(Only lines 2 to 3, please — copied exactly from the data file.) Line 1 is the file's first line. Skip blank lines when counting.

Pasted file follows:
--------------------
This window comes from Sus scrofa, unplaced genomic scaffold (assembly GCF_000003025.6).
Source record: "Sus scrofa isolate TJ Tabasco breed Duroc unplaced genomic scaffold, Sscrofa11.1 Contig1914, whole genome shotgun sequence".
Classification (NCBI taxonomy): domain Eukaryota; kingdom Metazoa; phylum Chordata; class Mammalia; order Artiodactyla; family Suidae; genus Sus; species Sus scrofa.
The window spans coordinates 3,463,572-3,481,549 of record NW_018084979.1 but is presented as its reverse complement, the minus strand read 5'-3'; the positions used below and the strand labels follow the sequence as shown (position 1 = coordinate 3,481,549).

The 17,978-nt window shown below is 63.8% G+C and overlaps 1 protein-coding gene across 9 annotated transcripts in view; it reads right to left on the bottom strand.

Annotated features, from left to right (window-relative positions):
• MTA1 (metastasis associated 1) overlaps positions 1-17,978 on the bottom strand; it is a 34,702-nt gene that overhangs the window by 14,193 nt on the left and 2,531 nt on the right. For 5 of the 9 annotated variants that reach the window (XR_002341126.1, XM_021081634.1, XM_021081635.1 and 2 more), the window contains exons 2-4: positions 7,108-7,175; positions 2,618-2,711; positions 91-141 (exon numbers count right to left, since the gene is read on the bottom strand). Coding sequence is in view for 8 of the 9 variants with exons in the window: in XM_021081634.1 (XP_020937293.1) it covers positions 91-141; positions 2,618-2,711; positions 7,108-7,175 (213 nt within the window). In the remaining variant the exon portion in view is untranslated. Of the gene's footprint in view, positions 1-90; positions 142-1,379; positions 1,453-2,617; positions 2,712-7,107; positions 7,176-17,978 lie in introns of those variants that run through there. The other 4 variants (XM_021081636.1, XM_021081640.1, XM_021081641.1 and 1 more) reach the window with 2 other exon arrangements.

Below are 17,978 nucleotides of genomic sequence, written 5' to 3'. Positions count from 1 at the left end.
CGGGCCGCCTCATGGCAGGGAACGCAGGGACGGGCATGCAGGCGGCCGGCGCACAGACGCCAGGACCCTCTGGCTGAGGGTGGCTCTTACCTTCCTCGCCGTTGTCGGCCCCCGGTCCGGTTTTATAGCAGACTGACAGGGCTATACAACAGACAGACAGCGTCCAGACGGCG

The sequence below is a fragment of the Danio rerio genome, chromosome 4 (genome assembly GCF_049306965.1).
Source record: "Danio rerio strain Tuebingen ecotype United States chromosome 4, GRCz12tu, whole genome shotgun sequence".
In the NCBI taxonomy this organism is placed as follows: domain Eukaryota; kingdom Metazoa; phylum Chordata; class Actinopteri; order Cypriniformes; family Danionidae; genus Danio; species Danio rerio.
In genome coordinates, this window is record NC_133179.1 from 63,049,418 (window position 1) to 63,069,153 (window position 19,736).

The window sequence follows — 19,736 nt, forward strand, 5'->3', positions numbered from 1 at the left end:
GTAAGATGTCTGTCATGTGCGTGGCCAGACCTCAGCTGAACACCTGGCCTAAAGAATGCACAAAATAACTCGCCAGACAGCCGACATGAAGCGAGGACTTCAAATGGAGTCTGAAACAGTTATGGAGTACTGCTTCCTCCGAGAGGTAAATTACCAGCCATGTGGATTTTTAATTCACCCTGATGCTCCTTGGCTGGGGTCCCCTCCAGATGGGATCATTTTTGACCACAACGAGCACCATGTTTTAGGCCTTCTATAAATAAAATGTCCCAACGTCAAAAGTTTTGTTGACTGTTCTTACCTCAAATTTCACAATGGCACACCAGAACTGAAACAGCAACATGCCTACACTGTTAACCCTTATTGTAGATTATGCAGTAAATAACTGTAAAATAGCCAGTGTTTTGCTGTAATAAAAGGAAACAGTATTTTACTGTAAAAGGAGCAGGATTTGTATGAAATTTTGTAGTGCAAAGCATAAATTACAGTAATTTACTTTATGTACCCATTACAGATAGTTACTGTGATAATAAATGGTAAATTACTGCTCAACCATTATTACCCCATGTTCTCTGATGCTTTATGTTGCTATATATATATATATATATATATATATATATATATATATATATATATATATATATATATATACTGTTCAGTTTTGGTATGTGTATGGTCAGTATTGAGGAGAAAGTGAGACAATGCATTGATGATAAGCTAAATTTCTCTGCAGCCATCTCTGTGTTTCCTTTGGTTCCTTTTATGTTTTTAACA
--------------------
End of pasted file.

Source record: "Sus scrofa isolate TJ Tabasco breed Duroc unplaced genomic scaffold, Sscrofa11.1 Contig1914, whole genome shotgun sequence".
Classification (NCBI taxonomy): domain Eukaryota; kingdom Metazoa; phylum Chordata; class Mammalia; order Artiodactyla; family Suidae; genus Sus; species Sus scrofa.